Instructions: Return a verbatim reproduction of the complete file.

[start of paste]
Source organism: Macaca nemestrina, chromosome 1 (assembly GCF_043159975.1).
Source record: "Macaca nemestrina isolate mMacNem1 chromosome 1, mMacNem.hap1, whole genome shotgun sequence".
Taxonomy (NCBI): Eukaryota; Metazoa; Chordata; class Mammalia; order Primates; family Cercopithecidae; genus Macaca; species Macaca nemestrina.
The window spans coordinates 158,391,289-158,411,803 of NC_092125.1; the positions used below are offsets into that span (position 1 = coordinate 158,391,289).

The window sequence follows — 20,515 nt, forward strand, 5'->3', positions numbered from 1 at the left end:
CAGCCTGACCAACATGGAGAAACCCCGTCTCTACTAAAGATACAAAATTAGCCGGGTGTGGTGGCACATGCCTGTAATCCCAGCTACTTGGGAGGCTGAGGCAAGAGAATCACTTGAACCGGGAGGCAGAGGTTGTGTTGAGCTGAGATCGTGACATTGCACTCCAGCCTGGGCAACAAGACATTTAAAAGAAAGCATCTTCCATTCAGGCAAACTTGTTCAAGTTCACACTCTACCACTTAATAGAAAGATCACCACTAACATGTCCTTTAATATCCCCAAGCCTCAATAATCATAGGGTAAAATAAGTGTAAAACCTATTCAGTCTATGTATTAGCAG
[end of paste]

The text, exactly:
Source organism: Macaca nemestrina, chromosome 1 (assembly GCF_043159975.1).
Source record: "Macaca nemestrina isolate mMacNem1 chromosome 1, mMacNem.hap1, whole genome shotgun sequence".
Taxonomy (NCBI): Eukaryota; Metazoa; Chordata; class Mammalia; order Primates; family Cercopithecidae; genus Macaca; species Macaca nemestrina.
The window spans coordinates 158,391,289-158,411,803 of NC_092125.1; the positions used below are offsets into that span (position 1 = coordinate 158,391,289).

The window sequence follows — 20,515 nt, forward strand, 5'->3', positions numbered from 1 at the left end:
CAGCCTGACCAACATGGAGAAACCCCGTCTCTACTAAAGATACAAAATTAGCCGGGTGTGGTGGCACATGCCTGTAATCCCAGCTACTTGGGAGGCTGAGGCAAGAGAATCACTTGAACCGGGAGGCAGAGGTTGTGTTGAGCTGAGATCGTGACATTGCACTCCAGCCTGGGCAACAAGACATTTAAAAGAAAGCATCTTCCATTCAGGCAAACTTGTTCAAGTTCACACTCTACCACTTAATAGAAAGATCACCACTAACATGTCCTTTAATATCCCCAAGCCTCAATAATCATAGGGTAAAATAAGTGTAAAACCTATTCAGTCTATGTATTAGCAG